The Construction Sector Council (CSC) is a national organization committed to developing a highly skilled work force to support the needs of the construction industry in Canada. Our website has information and resources that will be helpful as you prepare to move to Canada.
As one of Canada’s largest industries, construction plays a vital role in building a better Canada. Our homes, offices and schools; the bridges, roads and sidewalks that we use; the factories that produce food and motor vehicles: all were built and put in place by the men and women who work in the construction industry.
- Working in Construction in Canada
- Construction Labour Market
- Before You Come to Canada
- Preparing to Work in Construction in Canada
- Regulation or Certification
- Finding a Job in Canada
- Additional Resources
Construction employs over a million Canadians who engage in more than 130 billion dollars of work every year. The industry has been growing in recent years and construction employment has risen steadily since 1995. There are over a quarter of a million firms in the construction industry, many of which are quite small.
The construction industry is not only large but also varied. There are four sectors in construction: new home building and renovation (single family and high rise), heavy industrial (factories, such as cement, automotive or power plants), institutional and commercial (stadiums, grain elevators and indoor swimming pools) and civil engineering (highways, dams, water and sewer lines, power and communication lines, and bridges). In each of these sectors, the job opportunities vary by province and territory.
Canada has a long history of partnership between government, business and labour to make fair and safe workplace standards for workers. Standards protect the rights of workers and employers, and encourage a good working relationship between employers and employees. Employers must train employees properly so that they can work safely. Workers in Canada have the right to refuse to do unsafe work. You can find out more about health and safety at the Canadian Centre for Occupational Health and Safety.
While you are waiting to go to Canada, there are many important things you can do to improve your chance for success.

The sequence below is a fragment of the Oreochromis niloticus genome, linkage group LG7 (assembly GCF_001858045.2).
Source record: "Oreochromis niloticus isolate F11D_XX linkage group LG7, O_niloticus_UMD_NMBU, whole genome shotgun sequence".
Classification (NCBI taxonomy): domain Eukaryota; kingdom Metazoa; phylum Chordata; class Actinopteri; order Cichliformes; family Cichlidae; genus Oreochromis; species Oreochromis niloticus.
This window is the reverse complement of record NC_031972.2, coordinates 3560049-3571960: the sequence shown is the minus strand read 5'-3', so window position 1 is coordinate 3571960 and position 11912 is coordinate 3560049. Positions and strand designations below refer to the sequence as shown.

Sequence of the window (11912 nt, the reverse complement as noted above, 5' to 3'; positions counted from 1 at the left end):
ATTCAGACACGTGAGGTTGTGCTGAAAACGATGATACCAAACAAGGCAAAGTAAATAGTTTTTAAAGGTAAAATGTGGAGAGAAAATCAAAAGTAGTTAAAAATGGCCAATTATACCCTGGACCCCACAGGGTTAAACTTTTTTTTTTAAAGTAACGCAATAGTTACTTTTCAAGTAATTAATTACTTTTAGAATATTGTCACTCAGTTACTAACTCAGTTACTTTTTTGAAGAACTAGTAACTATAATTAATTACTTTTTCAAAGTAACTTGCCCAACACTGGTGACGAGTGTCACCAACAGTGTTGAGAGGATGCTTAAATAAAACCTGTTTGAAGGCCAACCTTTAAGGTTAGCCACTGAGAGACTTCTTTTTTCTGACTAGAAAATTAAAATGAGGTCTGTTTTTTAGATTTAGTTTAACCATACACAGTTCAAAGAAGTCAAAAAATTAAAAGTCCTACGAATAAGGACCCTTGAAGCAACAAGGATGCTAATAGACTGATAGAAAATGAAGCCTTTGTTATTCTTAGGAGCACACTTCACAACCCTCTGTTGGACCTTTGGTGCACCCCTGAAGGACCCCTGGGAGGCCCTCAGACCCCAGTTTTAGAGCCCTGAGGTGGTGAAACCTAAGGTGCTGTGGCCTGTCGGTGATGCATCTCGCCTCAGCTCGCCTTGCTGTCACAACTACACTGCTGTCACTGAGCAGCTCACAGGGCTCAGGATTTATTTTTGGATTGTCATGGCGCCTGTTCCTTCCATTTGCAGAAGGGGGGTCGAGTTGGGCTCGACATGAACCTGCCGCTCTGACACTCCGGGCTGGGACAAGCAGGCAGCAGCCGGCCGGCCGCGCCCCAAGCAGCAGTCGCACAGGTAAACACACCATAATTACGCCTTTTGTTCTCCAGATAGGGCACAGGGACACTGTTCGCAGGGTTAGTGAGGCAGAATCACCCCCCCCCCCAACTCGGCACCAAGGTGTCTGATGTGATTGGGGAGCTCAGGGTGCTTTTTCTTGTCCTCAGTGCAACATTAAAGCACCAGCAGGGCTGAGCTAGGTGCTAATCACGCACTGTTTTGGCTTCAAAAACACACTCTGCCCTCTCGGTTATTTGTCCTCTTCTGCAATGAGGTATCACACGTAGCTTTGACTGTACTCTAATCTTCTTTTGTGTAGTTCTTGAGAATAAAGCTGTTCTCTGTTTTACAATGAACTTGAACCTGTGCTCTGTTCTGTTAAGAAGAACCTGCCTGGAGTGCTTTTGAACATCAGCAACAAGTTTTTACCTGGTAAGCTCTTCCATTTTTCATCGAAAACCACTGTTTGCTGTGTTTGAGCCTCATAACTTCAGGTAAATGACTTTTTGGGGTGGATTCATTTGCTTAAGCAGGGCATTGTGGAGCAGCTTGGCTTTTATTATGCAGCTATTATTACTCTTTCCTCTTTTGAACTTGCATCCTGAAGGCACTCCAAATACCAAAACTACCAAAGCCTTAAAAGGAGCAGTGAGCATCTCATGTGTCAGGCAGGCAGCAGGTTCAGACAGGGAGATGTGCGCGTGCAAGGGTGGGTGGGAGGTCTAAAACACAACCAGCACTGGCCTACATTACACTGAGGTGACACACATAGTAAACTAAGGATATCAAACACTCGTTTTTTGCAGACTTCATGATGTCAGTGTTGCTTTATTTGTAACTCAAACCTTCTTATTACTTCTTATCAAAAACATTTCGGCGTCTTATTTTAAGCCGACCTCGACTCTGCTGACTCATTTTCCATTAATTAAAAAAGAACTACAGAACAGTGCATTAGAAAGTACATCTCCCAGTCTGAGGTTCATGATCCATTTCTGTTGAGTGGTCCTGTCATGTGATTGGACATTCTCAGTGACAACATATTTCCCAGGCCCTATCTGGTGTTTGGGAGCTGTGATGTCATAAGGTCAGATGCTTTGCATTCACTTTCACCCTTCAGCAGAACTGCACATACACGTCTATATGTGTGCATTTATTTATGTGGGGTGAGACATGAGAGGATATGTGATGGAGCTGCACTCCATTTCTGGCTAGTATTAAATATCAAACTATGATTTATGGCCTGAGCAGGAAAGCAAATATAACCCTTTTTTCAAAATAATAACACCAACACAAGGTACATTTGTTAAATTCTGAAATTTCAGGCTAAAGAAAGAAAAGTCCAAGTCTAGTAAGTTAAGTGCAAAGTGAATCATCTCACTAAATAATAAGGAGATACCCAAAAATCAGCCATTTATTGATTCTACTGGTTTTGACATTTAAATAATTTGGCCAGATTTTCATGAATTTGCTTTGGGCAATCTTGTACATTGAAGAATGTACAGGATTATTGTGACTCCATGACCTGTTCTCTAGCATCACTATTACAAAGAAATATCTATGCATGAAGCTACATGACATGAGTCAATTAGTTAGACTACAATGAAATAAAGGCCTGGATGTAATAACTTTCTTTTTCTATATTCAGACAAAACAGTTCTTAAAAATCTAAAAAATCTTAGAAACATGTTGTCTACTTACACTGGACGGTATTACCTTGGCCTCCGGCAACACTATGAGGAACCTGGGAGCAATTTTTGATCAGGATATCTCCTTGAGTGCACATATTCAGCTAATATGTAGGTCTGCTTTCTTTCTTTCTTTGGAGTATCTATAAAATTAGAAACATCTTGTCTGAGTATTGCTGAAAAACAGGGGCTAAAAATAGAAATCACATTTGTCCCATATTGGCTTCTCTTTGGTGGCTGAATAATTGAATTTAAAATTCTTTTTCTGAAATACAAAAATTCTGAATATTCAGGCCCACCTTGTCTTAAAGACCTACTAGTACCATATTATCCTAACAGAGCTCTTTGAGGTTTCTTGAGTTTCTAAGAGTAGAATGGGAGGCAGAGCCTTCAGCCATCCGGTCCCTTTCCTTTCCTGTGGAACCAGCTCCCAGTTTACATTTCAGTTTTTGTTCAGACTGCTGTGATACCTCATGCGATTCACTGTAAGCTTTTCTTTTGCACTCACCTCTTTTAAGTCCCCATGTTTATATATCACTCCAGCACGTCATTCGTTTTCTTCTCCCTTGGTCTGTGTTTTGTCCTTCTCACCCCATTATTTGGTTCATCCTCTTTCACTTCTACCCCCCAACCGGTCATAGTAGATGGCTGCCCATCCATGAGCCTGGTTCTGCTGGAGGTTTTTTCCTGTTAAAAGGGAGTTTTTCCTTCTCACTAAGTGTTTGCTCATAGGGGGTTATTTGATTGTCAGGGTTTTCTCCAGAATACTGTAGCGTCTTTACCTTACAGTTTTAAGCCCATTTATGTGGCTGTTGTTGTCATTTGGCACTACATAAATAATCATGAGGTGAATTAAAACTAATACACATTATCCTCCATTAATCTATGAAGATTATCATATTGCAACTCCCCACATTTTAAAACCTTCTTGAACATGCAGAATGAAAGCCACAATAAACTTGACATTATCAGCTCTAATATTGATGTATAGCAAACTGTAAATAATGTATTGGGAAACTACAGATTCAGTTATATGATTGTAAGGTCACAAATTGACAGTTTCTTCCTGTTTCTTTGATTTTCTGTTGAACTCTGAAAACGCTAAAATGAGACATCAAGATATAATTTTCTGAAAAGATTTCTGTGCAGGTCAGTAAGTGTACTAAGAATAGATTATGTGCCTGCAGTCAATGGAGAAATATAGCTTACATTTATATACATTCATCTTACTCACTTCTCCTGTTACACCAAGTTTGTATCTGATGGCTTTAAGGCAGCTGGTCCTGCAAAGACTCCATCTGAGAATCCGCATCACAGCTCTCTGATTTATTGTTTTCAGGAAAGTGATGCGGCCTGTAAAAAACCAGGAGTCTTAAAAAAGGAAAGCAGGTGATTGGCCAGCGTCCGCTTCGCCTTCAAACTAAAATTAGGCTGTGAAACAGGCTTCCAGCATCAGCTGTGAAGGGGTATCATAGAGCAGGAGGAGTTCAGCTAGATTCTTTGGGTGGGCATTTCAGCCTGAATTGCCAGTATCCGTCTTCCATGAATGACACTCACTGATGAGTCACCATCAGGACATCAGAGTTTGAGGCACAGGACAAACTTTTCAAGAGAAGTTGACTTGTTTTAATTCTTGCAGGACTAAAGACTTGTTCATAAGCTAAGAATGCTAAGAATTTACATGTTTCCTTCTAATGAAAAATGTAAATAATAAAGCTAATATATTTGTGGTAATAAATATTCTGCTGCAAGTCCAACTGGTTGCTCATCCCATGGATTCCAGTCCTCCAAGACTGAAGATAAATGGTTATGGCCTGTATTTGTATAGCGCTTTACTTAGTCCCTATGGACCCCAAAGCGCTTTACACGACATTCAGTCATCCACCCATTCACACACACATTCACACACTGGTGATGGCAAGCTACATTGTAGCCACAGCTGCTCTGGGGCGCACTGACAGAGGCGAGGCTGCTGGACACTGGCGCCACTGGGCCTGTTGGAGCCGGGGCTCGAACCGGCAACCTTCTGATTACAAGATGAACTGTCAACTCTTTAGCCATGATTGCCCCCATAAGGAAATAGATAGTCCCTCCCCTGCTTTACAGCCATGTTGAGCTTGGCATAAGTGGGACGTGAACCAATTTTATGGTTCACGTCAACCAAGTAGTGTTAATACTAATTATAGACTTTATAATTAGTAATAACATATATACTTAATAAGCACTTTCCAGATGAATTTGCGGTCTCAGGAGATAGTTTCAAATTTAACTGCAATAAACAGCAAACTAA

The Foreign Credentials Referral Office is an organization of the Government of Canada that provides you with helpful resources such as the Planning to Work In Canada? workbook and the Working in Canada Tool. Use these resources to find and collect important information and to develop your job search plan.
You will need to prove your language skills in English or French or be tested. You can find information at www.language.ca. If you need to improve your language skills, start before you come to Canada.
Your official education, work and identity documents are important. It is much easier for you to gather and organize your documents while still in your home country.
Verify translation requirements. In some cases, you will have to use a professional translation service in Canada.
Each province or territory is responsible for setting the requirements for jobs in construction. The provincial requirements may differ. Please review the CSC’s careers website which provides an overview of over 55 careers and important resources essential to planning your career.
Workers in most construction trades follow an apprenticeship program and write standard exams to prove their competency. Apprentices work under a journeyperson who is skilled in a specific trade. Apprentices gain work experience and in-school technical training. Electricians, plumbers and welders are examples of workers in apprenticeable trades. Across Canada, there are about 50 different regulated professions and more than 100 apprenticeable trades. Some skilled trades are known as Red Seal trades, which enable workers to work in all provinces and territories. To find out more, go to www.red-seal.ca.
In Canada, there are a number of professions and trades that have compulsory or mandatory certification. To work in these occupations, workers require a recognized trade certificate issued by a provincial government following a certification process.
Non-compulsory or voluntary certification trades are those where the employer decides if the worker has the skills and knowledge necessary to do the job, and certification is available and encouraged, but not a requirement to do the job. The Working in Canada Tool can provide more information on what these terms mean.
Occupations and trades that require compulsory or mandatory certification include:
- Regulated professions
- Some apprenticeable trades
Regulated professions usually require several years of university or college education, practical experience under the supervision of a licensed worker in the chosen profession, and the successful completion of a licensure examination. Professional engineers are an example of workers in regulated professions. It is important to note that provinces and territories sometimes expect different things from their regulated professionals. In some instances, this means that a person licensed in one province may have to re-apply for a licence in order to work in another province or territory.
An important part of finding a job in construction is understanding the labour market. The Construction Forecasts website provides information about the economic environment faced by the construction industry in all Canadian provinces, including information on when and where specific trades and occupations will be in demand over the next ten years.
You may be eligible for a bridging program. Bridging programs ease the transition from your international training and experience to the Canadian workplace. You should research which construction companies, colleges, apprenticeship programs or immigrant-serving organizations have bridging programs.